There’s a long held belief that showing up is half the battle to achieving success. That belief holds true when it comes to school. A recognition event was held Friday for Truancy Diversion Program volunteers who are in the trenches at schools getting kids to show up. Judge William Voy oversees the program offered by the Eighth Judicial District Court to reduce absenteeism in Clark County schools in an effort to reduce the number of youth entering the formal juvenile justice system. He thanked the volunteers that visit 40 schools as truancy judges. Judge Voy said, “It’s unfortunate that this room not twice as full.” In 2017, the room was twice as full of volunteers visiting 80 schools, thanks to federal grant funding that has since run out. Schools are now required to pay for the cost of the program out of their budgets. The cost is around $4,000 per school. It is money well spent, according to Judge William Voy, who presides over juvenile cases. Judge Voy said, “The need is there. This program works. Sending them to the juvenile justice system doesn’t work.”
A report released in Dec. 2017 showed improvement in Clark County graduation rates. According to the Clark County School District (CCSD), one of the key programs to combat habitual absenteeism is the Truancy Diversion Program (TDP). The program not only works with students, parents are also brought in to address the student’s school attendance, behavior and grades.
“It does work. We appreciate the volunteer judges, said Dr. Tammy Malich, CCSD Assistant Superintendent. “These kids are our future, they’re our community. These are our kids.”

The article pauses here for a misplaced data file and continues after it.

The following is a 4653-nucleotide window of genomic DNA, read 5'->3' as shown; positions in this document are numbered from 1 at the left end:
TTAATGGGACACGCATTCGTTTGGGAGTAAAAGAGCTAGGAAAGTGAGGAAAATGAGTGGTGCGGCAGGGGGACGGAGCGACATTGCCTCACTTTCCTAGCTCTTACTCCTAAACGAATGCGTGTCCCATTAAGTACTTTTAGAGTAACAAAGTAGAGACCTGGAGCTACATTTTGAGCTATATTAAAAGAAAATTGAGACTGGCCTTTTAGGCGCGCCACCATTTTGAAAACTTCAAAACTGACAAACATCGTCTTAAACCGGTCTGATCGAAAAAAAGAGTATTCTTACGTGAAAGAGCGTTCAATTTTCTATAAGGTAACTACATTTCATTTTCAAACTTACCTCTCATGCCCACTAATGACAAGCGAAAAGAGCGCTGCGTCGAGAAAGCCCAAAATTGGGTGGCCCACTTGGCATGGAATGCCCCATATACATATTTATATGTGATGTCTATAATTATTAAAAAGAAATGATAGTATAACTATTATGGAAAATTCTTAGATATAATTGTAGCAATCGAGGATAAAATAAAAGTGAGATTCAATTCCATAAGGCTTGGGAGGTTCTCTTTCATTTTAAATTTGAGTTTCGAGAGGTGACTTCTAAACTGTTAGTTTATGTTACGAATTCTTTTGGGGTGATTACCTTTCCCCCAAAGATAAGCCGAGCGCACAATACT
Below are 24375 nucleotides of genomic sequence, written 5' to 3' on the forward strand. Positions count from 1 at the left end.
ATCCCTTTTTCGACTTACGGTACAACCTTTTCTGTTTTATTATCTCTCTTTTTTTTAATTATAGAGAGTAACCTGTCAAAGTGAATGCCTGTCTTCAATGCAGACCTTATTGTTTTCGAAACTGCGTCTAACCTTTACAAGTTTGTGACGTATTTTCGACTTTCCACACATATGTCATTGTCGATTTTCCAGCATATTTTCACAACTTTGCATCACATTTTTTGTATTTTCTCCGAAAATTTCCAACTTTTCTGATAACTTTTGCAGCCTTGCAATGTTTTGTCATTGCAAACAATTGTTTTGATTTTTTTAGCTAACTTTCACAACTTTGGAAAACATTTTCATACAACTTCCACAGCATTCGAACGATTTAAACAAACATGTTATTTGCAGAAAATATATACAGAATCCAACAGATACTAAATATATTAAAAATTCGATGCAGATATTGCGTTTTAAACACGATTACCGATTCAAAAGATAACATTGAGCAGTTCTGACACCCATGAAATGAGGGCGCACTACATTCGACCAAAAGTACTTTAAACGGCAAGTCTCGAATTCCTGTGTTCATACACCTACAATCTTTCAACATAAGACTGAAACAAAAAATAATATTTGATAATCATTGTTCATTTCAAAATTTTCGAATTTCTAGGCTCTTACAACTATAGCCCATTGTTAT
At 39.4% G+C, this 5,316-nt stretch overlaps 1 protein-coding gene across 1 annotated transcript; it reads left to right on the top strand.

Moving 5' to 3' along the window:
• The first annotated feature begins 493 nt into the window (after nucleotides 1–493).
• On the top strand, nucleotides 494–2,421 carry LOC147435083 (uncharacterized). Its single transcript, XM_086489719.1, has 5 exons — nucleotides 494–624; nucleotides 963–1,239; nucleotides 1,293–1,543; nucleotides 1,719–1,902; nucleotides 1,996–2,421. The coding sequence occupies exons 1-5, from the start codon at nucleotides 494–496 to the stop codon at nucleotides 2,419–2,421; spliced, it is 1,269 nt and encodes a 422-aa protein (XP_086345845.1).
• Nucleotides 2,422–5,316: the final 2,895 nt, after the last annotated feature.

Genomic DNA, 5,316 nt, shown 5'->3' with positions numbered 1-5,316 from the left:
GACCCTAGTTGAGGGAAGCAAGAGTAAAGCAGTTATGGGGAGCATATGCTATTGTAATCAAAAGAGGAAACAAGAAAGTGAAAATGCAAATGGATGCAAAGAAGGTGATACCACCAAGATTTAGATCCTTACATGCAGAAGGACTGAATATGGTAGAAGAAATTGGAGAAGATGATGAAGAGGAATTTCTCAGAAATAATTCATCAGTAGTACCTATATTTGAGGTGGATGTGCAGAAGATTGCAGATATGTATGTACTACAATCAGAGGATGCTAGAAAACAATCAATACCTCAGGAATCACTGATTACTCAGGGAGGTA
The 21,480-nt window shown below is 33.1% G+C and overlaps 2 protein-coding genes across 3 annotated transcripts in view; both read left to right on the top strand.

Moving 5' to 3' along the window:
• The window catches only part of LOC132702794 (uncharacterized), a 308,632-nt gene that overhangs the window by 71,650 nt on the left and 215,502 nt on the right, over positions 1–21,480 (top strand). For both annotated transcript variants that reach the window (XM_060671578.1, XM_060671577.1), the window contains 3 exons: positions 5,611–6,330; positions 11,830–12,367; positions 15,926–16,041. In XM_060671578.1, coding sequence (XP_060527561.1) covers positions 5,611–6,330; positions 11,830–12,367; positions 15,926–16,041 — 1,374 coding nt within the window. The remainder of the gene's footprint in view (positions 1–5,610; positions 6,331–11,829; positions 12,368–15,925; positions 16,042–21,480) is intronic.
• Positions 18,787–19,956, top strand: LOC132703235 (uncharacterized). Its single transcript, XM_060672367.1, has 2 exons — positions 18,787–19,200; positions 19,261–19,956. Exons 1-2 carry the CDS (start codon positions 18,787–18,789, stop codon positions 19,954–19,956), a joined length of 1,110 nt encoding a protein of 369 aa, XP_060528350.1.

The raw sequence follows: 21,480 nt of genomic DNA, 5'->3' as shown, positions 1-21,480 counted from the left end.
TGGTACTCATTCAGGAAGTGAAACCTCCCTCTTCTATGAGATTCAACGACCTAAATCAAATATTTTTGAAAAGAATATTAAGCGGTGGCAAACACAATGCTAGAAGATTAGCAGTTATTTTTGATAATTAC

Truancy is considered a crime, but many students who miss school frequently aren’t just goofing off. They miss classes due to life circumstances. Others don’t realize the long-term impact of cutting school. “It all starts with truancy,” said Judge Voy. “Keep kids in school, keep them engaged and we can make a difference.”
A volunteer judge, accompanied by a social worker (family advocate) and an educational liaison, meet with students identified by the school as truant and their parents. During weekly court sessions at the school, the student’s attendance record and behavioral issues are addressed. The TDP judge and staff help students focus on the importance of school success. They set and review goals for attendance, homework completion and appropriate classroom behavior. The program achieves success through this process and positive reinforcement. If needed, family resource centers, shelters, youth services, and/or social service information/referrals are also provided.
The benefits for students are improved school attendance and class participation resulting in better grades needed for graduation. The students are offered support, tutoring/counseling and coached to make and keep goals. Incentives from the program get students excited to achieve and connect with the school community. Families can get counseling referrals for community programs and support services. Parents are offered strategies to facilitate their child’s success. The program is intended to build on and strengthen family support. Schools benefit from the program through more engaged and positive students, improved attendance, improved parental links/communication and better student grades.
Licensed attorneys, mental health professionals or law enforcement officers who are interested in volunteering as a TDP judge should call 702-455-1755.
Sincere thanks go to these volunteers for their commitment to help Keep Kids in School and stay on the path to success. IianAcherman, Detective Bernard Plaskett, Randa Shea, Quintin Davis, Shauna Watson, Amelia Hughes, Christopher Guy, Robin Gonzales, Cory Juelke, Luchana Turner, Joyce Gallina, Douglas Clark, Radha Chanderraj, Mary Perry,Rick Morales, North Las Vegas Justice Court Chief Judge KalaniHoo, Kim Webb, Paul Haire, Jennifer Somma, Kevin Speed, Carlos Morales, Brigid Duffy, Scott Vaughn, Lisa Szyc, Paul Turner, Juliana Berry, Darlene Stein, Lana Croft, Matthew Fox